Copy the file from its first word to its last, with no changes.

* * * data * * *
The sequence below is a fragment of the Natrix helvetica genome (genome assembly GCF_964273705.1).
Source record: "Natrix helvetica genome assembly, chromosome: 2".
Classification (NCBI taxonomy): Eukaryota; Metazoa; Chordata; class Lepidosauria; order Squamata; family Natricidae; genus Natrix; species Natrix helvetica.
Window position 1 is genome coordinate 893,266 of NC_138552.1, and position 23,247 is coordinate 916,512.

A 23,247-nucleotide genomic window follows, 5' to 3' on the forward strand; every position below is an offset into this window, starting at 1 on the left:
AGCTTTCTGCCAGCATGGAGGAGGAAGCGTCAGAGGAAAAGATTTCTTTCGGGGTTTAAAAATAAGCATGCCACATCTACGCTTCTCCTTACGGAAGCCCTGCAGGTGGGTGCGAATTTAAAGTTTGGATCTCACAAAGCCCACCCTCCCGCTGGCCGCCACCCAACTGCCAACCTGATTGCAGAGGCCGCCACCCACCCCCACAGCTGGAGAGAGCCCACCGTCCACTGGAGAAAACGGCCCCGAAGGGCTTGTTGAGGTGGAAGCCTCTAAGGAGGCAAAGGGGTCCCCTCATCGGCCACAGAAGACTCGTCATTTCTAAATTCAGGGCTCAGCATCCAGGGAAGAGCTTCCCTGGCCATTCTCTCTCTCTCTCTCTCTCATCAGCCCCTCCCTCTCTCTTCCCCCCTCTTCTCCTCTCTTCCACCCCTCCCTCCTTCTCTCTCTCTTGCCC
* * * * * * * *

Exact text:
The sequence below is a fragment of the Natrix helvetica genome (genome assembly GCF_964273705.1).
Source record: "Natrix helvetica genome assembly, chromosome: 2".
Classification (NCBI taxonomy): Eukaryota; Metazoa; Chordata; class Lepidosauria; order Squamata; family Natricidae; genus Natrix; species Natrix helvetica.
Window position 1 is genome coordinate 893,266 of NC_138552.1, and position 23,247 is coordinate 916,512.

A 23,247-nucleotide genomic window follows, 5' to 3' on the forward strand; every position below is an offset into this window, starting at 1 on the left:
AGCTTTCTGCCAGCATGGAGGAGGAAGCGTCAGAGGAAAAGATTTCTTTCGGGGTTTAAAAATAAGCATGCCACATCTACGCTTCTCCTTACGGAAGCCCTGCAGGTGGGTGCGAATTTAAAGTTTGGATCTCACAAAGCCCACCCTCCCGCTGGCCGCCACCCAACTGCCAACCTGATTGCAGAGGCCGCCACCCACCCCCACAGCTGGAGAGAGCCCACCGTCCACTGGAGAAAACGGCCCCGAAGGGCTTGTTGAGGTGGAAGCCTCTAAGGAGGCAAAGGGGTCCCCTCATCGGCCACAGAAGACTCGTCATTTCTAAATTCAGGGCTCAGCATCCAGGGAAGAGCTTCCCTGGCCATTCTCTCTCTCTCTCTCTCTCATCAGCCCCTCCCTCTCTCTTCCCCCCTCTTCTCCTCTCTTCCACCCCTCCCTCCTTCTCTCTCTCTTGCCC